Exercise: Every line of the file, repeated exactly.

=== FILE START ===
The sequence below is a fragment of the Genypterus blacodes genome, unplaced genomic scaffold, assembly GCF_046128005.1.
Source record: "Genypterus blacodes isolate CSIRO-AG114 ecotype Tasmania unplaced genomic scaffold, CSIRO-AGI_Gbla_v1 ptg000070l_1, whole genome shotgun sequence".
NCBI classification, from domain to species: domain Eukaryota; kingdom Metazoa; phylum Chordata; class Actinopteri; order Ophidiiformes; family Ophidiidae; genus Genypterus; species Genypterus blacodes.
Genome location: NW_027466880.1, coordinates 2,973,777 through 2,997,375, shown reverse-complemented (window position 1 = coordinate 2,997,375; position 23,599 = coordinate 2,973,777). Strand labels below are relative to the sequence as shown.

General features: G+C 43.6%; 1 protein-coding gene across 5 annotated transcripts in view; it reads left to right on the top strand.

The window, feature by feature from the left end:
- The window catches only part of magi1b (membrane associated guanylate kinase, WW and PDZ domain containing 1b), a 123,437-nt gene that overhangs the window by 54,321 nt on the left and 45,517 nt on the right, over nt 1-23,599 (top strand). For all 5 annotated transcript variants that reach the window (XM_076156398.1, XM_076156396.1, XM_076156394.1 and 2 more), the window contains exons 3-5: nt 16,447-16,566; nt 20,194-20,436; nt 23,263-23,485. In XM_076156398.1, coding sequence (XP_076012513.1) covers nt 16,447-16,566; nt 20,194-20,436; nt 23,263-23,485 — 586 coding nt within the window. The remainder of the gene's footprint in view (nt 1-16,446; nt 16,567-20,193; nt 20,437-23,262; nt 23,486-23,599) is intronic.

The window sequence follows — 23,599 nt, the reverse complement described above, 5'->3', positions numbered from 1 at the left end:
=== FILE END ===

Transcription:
The sequence below is a fragment of the Genypterus blacodes genome, unplaced genomic scaffold, assembly GCF_046128005.1.
Source record: "Genypterus blacodes isolate CSIRO-AG114 ecotype Tasmania unplaced genomic scaffold, CSIRO-AGI_Gbla_v1 ptg000070l_1, whole genome shotgun sequence".
NCBI classification, from domain to species: domain Eukaryota; kingdom Metazoa; phylum Chordata; class Actinopteri; order Ophidiiformes; family Ophidiidae; genus Genypterus; species Genypterus blacodes.
Genome location: NW_027466880.1, coordinates 2,973,777 through 2,997,375, shown reverse-complemented (window position 1 = coordinate 2,997,375; position 23,599 = coordinate 2,973,777). Strand labels below are relative to the sequence as shown.

General features: G+C 43.6%; 1 protein-coding gene across 5 annotated transcripts in view; it reads left to right on the top strand.

The window, feature by feature from the left end:
- The window catches only part of magi1b (membrane associated guanylate kinase, WW and PDZ domain containing 1b), a 123,437-nt gene that overhangs the window by 54,321 nt on the left and 45,517 nt on the right, over nt 1-23,599 (top strand). For all 5 annotated transcript variants that reach the window (XM_076156398.1, XM_076156396.1, XM_076156394.1 and 2 more), the window contains exons 3-5: nt 16,447-16,566; nt 20,194-20,436; nt 23,263-23,485. In XM_076156398.1, coding sequence (XP_076012513.1) covers nt 16,447-16,566; nt 20,194-20,436; nt 23,263-23,485 — 586 coding nt within the window. The remainder of the gene's footprint in view (nt 1-16,446; nt 16,567-20,193; nt 20,437-23,262; nt 23,486-23,599) is intronic.

The window sequence follows — 23,599 nt, the reverse complement described above, 5'->3', positions numbered from 1 at the left end: